UCI researchers find keys to memory consolidation in deep sleep
- June 23, 2022
- Findings, published in PNAS, employ team’s new technique for measuring long-range neural activity
Cognitive scientists at the University of California, Irvine have developed a non-invasive technique to probe how the brain consolidates memory during sleep. Their findings, published in Proceedings of the National Academy of Sciences, identified a mechanism responsible for increasing long-range neural communication during deep, non-rapid eye movement (NREM) sleep – a period traditionally characterized as having reduced neural communication, yet imperative for memory consolidation. This long-range communication was found to be critical for overnight memory improvement.
“One of the most prominent and robust findings in cognitive neuroscience is the strengthening of memories during NREM sleep, with slow oscillations playing a critical role in systems-level consolidation,” says coauthor Hamid Niknazar, UCI cognitive sciences postdoctoral researcher. “But NREM sleep is generally characterized as a period of reduced synaptic plasticity with a local, disconnected network – a brain state seemingly unfavorable to memory consolidation. So we asked how this broken down network could also facilitate memory.”
He and his mentor, Sara Mednick, UCI cognitive sciences professor and director of the Sleep and Cognition Lab, teamed up with Paola Malerba, research assistant professor at The Ohio State University, to better understand this seeming paradox.
They recruited 59 participants for the study. Half of the group completed a verbal memory test on Day 1 and then spent the night in the lab’s sleep rooms hooked up to EEG monitors that recorded brain activity. On Day 2, they retook the memory test. The other group tested across a day of wake. Similar to previous findings, the overnight group outperformed the same-day testers. So the researchers dug deeper into the EEG data, performing a computational analysis called effective connectivity which measures causal information flow during slow oscillation and during periods of NREM without slow oscillations. They then measured the properties of the information flow that predicted memory improvement.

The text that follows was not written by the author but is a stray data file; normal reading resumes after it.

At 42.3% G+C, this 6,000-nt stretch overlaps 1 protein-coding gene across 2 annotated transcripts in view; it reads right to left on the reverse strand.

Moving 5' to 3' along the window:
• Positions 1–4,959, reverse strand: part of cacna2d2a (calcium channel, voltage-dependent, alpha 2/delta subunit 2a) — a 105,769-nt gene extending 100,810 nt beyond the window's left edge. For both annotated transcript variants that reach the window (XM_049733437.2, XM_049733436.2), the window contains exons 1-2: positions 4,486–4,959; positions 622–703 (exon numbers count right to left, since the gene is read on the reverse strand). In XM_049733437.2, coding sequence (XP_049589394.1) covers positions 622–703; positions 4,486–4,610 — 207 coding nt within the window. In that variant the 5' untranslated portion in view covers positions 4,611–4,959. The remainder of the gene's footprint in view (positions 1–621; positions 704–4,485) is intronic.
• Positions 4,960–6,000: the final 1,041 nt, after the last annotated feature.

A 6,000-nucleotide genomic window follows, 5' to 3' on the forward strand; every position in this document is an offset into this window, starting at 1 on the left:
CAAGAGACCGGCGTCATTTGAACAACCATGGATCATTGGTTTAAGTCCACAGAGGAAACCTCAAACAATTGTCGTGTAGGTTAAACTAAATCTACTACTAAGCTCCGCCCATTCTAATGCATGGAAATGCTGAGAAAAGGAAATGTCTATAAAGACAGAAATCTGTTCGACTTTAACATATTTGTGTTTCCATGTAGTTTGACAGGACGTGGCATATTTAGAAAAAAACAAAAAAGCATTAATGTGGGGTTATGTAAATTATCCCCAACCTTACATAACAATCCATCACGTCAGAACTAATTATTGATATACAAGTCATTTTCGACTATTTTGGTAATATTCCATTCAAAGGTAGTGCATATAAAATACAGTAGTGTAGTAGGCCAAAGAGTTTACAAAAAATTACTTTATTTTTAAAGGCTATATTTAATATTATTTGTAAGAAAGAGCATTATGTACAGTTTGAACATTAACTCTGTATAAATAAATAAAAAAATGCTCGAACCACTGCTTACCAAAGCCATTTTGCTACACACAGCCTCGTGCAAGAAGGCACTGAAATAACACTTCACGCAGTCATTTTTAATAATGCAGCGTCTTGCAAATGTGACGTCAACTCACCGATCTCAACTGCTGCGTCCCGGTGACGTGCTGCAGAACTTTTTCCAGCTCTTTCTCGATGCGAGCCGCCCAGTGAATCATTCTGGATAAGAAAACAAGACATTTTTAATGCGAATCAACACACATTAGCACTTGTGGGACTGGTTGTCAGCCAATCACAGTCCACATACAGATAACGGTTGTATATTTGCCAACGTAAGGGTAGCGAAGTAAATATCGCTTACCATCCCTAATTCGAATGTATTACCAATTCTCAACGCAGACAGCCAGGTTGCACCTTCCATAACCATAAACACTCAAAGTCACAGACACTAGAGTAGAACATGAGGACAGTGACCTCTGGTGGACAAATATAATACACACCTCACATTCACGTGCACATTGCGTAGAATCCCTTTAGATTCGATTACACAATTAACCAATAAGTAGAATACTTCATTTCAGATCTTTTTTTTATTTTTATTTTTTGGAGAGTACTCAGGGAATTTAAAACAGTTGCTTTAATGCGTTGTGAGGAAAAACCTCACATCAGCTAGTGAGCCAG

“We divided the brain into four sections, front to back, and measured brain activity across each of the four zones during NREM without slow oscillations, and found that overall, and consistent with other research, there really wasn’t a lot of communication happening during this period,” says Mednick. “On the other hand, during the slow oscillation specifically, activity was really high. The slow oscillations appear to orchestrate moments during NREM sleep where the brain is suddenly communicating full tilt, especially across long distances, such as from the front to the back of the brain.”
They discovered these bursts of activity increased brain communication between EEG channels with maximum distance, and that only the long-range activity was associated with overnight memory improvement.
Taken together, the findings identify a plausible mechanism for how slow wave sleep, a period of low plasticity, also strengthens memories, by providing specific windows for global neural communication, while also presenting a new technique for measuring offline neural communication.
“We’re excited about where these findings may lead in future studies involving simultaneous EEG and fMRI that will allow us to watch the sleeping brain with even more precision, and enhance insight into offline neural communication. Building our understanding of the sleeping brain will help us understand how this organ and cognitive processes change with age,” says Mednick.